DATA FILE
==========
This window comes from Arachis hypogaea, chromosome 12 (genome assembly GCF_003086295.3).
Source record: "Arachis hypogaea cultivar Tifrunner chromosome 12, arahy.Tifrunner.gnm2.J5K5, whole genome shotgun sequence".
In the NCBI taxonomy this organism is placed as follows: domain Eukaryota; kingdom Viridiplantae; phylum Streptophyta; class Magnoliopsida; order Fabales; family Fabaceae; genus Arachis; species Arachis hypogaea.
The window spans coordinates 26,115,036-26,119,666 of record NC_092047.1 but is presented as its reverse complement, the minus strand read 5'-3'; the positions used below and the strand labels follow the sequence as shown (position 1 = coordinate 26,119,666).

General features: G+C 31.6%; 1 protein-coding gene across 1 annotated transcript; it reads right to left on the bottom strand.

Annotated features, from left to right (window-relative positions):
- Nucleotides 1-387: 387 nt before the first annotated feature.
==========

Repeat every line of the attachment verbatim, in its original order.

This window comes from Arachis hypogaea, chromosome 12 (genome assembly GCF_003086295.3).
Source record: "Arachis hypogaea cultivar Tifrunner chromosome 12, arahy.Tifrunner.gnm2.J5K5, whole genome shotgun sequence".
In the NCBI taxonomy this organism is placed as follows: domain Eukaryota; kingdom Viridiplantae; phylum Streptophyta; class Magnoliopsida; order Fabales; family Fabaceae; genus Arachis; species Arachis hypogaea.
The window spans coordinates 26,115,036-26,119,666 of record NC_092047.1 but is presented as its reverse complement, the minus strand read 5'-3'; the positions used below and the strand labels follow the sequence as shown (position 1 = coordinate 26,119,666).

General features: G+C 31.6%; 1 protein-coding gene across 1 annotated transcript; it reads right to left on the bottom strand.

Annotated features, from left to right (window-relative positions):
- Nucleotides 1-387: 387 nt before the first annotated feature.